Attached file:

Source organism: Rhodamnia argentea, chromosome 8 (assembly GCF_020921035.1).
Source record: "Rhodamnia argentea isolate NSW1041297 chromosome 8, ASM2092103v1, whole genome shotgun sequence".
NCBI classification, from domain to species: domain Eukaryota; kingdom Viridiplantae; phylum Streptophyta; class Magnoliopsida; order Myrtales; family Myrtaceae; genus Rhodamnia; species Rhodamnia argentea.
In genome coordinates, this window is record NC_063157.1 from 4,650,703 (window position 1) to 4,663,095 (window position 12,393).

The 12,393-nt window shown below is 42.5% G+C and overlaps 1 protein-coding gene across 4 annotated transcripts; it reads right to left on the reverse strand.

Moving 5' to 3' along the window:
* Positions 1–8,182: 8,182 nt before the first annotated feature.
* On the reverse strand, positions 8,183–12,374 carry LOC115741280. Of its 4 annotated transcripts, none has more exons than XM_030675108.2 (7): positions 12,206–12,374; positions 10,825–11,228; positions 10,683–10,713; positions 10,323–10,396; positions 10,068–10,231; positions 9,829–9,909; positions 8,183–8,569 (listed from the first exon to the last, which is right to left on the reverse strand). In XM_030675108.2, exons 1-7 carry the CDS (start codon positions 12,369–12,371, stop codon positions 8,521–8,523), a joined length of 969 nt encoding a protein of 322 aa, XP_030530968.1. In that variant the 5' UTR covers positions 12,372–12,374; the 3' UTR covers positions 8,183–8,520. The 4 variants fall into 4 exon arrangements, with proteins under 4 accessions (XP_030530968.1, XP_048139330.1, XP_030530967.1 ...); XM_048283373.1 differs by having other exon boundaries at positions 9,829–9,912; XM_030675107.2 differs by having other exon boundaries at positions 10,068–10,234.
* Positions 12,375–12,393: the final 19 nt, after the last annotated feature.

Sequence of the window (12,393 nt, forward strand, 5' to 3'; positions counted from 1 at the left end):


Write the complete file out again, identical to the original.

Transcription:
Source organism: Rhodamnia argentea, chromosome 8 (assembly GCF_020921035.1).
Source record: "Rhodamnia argentea isolate NSW1041297 chromosome 8, ASM2092103v1, whole genome shotgun sequence".
NCBI classification, from domain to species: domain Eukaryota; kingdom Viridiplantae; phylum Streptophyta; class Magnoliopsida; order Myrtales; family Myrtaceae; genus Rhodamnia; species Rhodamnia argentea.
In genome coordinates, this window is record NC_063157.1 from 4,650,703 (window position 1) to 4,663,095 (window position 12,393).

The 12,393-nt window shown below is 42.5% G+C and overlaps 1 protein-coding gene across 4 annotated transcripts; it reads right to left on the reverse strand.

Moving 5' to 3' along the window:
* Positions 1–8,182: 8,182 nt before the first annotated feature.
* On the reverse strand, positions 8,183–12,374 carry LOC115741280. Of its 4 annotated transcripts, none has more exons than XM_030675108.2 (7): positions 12,206–12,374; positions 10,825–11,228; positions 10,683–10,713; positions 10,323–10,396; positions 10,068–10,231; positions 9,829–9,909; positions 8,183–8,569 (listed from the first exon to the last, which is right to left on the reverse strand). In XM_030675108.2, exons 1-7 carry the CDS (start codon positions 12,369–12,371, stop codon positions 8,521–8,523), a joined length of 969 nt encoding a protein of 322 aa, XP_030530968.1. In that variant the 5' UTR covers positions 12,372–12,374; the 3' UTR covers positions 8,183–8,520. The 4 variants fall into 4 exon arrangements, with proteins under 4 accessions (XP_030530968.1, XP_048139330.1, XP_030530967.1 ...); XM_048283373.1 differs by having other exon boundaries at positions 9,829–9,912; XM_030675107.2 differs by having other exon boundaries at positions 10,068–10,234.
* Positions 12,375–12,393: the final 19 nt, after the last annotated feature.

Sequence of the window (12,393 nt, forward strand, 5' to 3'; positions counted from 1 at the left end):